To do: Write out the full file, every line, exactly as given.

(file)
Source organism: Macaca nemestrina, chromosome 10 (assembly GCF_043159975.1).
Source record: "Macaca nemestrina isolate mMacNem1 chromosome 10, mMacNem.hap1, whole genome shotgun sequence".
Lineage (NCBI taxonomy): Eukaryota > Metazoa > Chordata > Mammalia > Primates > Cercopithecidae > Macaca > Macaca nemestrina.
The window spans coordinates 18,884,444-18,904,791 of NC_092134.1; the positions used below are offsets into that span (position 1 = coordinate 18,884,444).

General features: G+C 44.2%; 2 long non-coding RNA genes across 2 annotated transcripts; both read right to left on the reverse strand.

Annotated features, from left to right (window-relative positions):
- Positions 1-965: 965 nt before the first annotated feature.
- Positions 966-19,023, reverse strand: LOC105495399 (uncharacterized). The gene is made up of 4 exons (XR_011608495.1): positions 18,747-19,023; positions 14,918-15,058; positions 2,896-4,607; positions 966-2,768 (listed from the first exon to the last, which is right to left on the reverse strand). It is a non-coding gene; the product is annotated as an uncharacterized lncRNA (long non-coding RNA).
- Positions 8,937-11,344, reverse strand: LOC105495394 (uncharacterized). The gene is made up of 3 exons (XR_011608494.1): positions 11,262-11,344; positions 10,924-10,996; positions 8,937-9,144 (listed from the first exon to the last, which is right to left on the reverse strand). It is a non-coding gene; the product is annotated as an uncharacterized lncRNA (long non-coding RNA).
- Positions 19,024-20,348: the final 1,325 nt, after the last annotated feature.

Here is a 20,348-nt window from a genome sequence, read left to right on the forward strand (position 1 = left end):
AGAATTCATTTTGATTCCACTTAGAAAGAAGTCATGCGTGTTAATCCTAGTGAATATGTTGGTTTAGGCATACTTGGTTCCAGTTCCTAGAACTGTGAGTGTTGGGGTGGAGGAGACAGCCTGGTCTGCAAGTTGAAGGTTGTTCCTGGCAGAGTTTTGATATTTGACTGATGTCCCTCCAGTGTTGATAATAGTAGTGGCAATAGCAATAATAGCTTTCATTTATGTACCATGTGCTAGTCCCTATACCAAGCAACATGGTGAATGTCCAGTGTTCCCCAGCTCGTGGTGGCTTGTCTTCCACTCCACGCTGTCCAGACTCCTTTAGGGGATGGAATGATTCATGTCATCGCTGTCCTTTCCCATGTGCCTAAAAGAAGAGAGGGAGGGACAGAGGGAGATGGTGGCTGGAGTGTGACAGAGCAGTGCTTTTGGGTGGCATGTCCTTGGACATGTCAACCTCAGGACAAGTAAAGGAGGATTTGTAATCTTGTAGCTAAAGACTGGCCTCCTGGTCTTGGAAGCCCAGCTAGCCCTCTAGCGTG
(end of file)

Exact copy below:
Source organism: Macaca nemestrina, chromosome 10 (assembly GCF_043159975.1).
Source record: "Macaca nemestrina isolate mMacNem1 chromosome 10, mMacNem.hap1, whole genome shotgun sequence".
Lineage (NCBI taxonomy): Eukaryota > Metazoa > Chordata > Mammalia > Primates > Cercopithecidae > Macaca > Macaca nemestrina.
The window spans coordinates 18,884,444-18,904,791 of NC_092134.1; the positions used below are offsets into that span (position 1 = coordinate 18,884,444).

General features: G+C 44.2%; 2 long non-coding RNA genes across 2 annotated transcripts; both read right to left on the reverse strand.

Annotated features, from left to right (window-relative positions):
- Positions 1-965: 965 nt before the first annotated feature.
- Positions 966-19,023, reverse strand: LOC105495399 (uncharacterized). The gene is made up of 4 exons (XR_011608495.1): positions 18,747-19,023; positions 14,918-15,058; positions 2,896-4,607; positions 966-2,768 (listed from the first exon to the last, which is right to left on the reverse strand). It is a non-coding gene; the product is annotated as an uncharacterized lncRNA (long non-coding RNA).
- Positions 8,937-11,344, reverse strand: LOC105495394 (uncharacterized). The gene is made up of 3 exons (XR_011608494.1): positions 11,262-11,344; positions 10,924-10,996; positions 8,937-9,144 (listed from the first exon to the last, which is right to left on the reverse strand). It is a non-coding gene; the product is annotated as an uncharacterized lncRNA (long non-coding RNA).
- Positions 19,024-20,348: the final 1,325 nt, after the last annotated feature.

Here is a 20,348-nt window from a genome sequence, read left to right on the forward strand (position 1 = left end):
AGAATTCATTTTGATTCCACTTAGAAAGAAGTCATGCGTGTTAATCCTAGTGAATATGTTGGTTTAGGCATACTTGGTTCCAGTTCCTAGAACTGTGAGTGTTGGGGTGGAGGAGACAGCCTGGTCTGCAAGTTGAAGGTTGTTCCTGGCAGAGTTTTGATATTTGACTGATGTCCCTCCAGTGTTGATAATAGTAGTGGCAATAGCAATAATAGCTTTCATTTATGTACCATGTGCTAGTCCCTATACCAAGCAACATGGTGAATGTCCAGTGTTCCCCAGCTCGTGGTGGCTTGTCTTCCACTCCACGCTGTCCAGACTCCTTTAGGGGATGGAATGATTCATGTCATCGCTGTCCTTTCCCATGTGCCTAAAAGAAGAGAGGGAGGGACAGAGGGAGATGGTGGCTGGAGTGTGACAGAGCAGTGCTTTTGGGTGGCATGTCCTTGGACATGTCAACCTCAGGACAAGTAAAGGAGGATTTGTAATCTTGTAGCTAAAGACTGGCCTCCTGGTCTTGGAAGCCCAGCTAGCCCTCTAGCGTG